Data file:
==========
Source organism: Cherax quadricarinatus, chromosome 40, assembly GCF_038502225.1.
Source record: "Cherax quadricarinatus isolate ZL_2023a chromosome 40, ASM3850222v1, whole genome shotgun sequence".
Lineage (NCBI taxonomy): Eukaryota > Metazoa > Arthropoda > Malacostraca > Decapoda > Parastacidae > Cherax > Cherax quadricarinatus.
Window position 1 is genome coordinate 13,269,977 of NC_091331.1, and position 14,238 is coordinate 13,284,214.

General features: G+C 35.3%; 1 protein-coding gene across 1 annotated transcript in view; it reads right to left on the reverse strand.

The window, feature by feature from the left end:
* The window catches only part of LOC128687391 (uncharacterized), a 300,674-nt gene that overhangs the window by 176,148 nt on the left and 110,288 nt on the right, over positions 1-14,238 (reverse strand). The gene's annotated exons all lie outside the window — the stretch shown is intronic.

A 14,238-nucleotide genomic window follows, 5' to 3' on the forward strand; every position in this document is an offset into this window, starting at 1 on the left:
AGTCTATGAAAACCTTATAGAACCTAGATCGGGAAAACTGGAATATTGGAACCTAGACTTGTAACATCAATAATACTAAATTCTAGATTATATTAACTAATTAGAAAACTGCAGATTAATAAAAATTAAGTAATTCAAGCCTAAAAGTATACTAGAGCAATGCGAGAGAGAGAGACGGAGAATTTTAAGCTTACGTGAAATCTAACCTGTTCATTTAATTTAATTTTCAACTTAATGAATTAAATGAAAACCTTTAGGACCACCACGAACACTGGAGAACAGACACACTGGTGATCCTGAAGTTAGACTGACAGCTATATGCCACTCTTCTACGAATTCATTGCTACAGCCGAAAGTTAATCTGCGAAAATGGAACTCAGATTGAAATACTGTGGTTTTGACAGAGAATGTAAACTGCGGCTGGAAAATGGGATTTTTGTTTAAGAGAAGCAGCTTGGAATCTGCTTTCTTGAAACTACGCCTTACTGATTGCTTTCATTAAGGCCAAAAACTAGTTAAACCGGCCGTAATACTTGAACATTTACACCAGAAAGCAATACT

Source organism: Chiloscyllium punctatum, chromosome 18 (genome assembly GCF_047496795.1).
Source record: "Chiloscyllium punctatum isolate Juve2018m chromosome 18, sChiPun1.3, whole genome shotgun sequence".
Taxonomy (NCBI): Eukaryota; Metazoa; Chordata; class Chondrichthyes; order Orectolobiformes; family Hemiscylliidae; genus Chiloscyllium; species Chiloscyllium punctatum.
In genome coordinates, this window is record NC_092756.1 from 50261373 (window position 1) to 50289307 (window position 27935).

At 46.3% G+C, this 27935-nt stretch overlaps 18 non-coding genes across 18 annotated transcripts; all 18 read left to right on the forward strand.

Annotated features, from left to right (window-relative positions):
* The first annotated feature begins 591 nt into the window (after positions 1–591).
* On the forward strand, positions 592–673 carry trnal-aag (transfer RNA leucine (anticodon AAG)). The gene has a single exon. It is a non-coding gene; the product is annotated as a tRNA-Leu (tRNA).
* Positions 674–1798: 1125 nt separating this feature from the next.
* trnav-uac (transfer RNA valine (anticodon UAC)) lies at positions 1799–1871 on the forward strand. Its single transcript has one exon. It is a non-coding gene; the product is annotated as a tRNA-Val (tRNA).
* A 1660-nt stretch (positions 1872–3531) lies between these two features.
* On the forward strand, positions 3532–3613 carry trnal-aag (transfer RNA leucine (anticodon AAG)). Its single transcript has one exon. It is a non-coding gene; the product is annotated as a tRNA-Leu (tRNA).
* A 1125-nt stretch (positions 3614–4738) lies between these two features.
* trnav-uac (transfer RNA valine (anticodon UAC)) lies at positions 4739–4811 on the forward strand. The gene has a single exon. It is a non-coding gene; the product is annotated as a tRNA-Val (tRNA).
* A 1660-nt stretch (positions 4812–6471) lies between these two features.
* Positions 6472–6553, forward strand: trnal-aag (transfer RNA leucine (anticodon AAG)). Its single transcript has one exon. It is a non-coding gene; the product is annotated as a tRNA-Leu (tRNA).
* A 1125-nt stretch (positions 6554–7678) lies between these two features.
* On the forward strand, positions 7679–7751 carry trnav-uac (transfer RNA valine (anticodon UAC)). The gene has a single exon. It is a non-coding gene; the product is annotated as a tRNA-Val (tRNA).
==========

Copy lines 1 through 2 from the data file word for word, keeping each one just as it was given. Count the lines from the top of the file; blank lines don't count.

Source organism: Cherax quadricarinatus, chromosome 40, assembly GCF_038502225.1.
Source record: "Cherax quadricarinatus isolate ZL_2023a chromosome 40, ASM3850222v1, whole genome shotgun sequence".